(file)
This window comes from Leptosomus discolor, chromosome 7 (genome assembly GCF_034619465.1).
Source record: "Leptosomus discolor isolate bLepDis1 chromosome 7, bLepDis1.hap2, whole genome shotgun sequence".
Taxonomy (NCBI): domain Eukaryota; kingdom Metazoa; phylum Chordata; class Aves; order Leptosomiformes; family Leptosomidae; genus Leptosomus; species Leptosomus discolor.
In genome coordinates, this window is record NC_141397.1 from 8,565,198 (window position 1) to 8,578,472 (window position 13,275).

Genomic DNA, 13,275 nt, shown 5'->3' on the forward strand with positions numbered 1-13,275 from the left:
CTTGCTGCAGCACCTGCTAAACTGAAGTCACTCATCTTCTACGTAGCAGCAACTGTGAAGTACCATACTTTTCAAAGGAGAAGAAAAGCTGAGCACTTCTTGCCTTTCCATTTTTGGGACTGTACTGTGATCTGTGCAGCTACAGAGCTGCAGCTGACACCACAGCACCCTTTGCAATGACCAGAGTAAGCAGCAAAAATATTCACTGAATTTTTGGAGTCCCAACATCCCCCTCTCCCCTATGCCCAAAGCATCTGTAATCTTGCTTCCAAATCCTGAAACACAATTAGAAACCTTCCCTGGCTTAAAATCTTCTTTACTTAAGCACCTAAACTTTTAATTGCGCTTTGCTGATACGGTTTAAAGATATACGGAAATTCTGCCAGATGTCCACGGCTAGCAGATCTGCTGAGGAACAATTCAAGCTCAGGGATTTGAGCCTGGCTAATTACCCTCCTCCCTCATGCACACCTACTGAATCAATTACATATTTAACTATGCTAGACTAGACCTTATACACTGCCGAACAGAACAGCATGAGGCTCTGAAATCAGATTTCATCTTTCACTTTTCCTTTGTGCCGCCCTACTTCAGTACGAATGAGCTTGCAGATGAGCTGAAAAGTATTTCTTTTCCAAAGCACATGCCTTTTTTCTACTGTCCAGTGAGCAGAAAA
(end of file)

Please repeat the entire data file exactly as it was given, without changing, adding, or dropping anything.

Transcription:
This window comes from Leptosomus discolor, chromosome 7 (genome assembly GCF_034619465.1).
Source record: "Leptosomus discolor isolate bLepDis1 chromosome 7, bLepDis1.hap2, whole genome shotgun sequence".
Taxonomy (NCBI): domain Eukaryota; kingdom Metazoa; phylum Chordata; class Aves; order Leptosomiformes; family Leptosomidae; genus Leptosomus; species Leptosomus discolor.
In genome coordinates, this window is record NC_141397.1 from 8,565,198 (window position 1) to 8,578,472 (window position 13,275).

Genomic DNA, 13,275 nt, shown 5'->3' on the forward strand with positions numbered 1-13,275 from the left:
CTTGCTGCAGCACCTGCTAAACTGAAGTCACTCATCTTCTACGTAGCAGCAACTGTGAAGTACCATACTTTTCAAAGGAGAAGAAAAGCTGAGCACTTCTTGCCTTTCCATTTTTGGGACTGTACTGTGATCTGTGCAGCTACAGAGCTGCAGCTGACACCACAGCACCCTTTGCAATGACCAGAGTAAGCAGCAAAAATATTCACTGAATTTTTGGAGTCCCAACATCCCCCTCTCCCCTATGCCCAAAGCATCTGTAATCTTGCTTCCAAATCCTGAAACACAATTAGAAACCTTCCCTGGCTTAAAATCTTCTTTACTTAAGCACCTAAACTTTTAATTGCGCTTTGCTGATACGGTTTAAAGATATACGGAAATTCTGCCAGATGTCCACGGCTAGCAGATCTGCTGAGGAACAATTCAAGCTCAGGGATTTGAGCCTGGCTAATTACCCTCCTCCCTCATGCACACCTACTGAATCAATTACATATTTAACTATGCTAGACTAGACCTTATACACTGCCGAACAGAACAGCATGAGGCTCTGAAATCAGATTTCATCTTTCACTTTTCCTTTGTGCCGCCCTACTTCAGTACGAATGAGCTTGCAGATGAGCTGAAAAGTATTTCTTTTCCAAAGCACATGCCTTTTTTCTACTGTCCAGTGAGCAGAAAA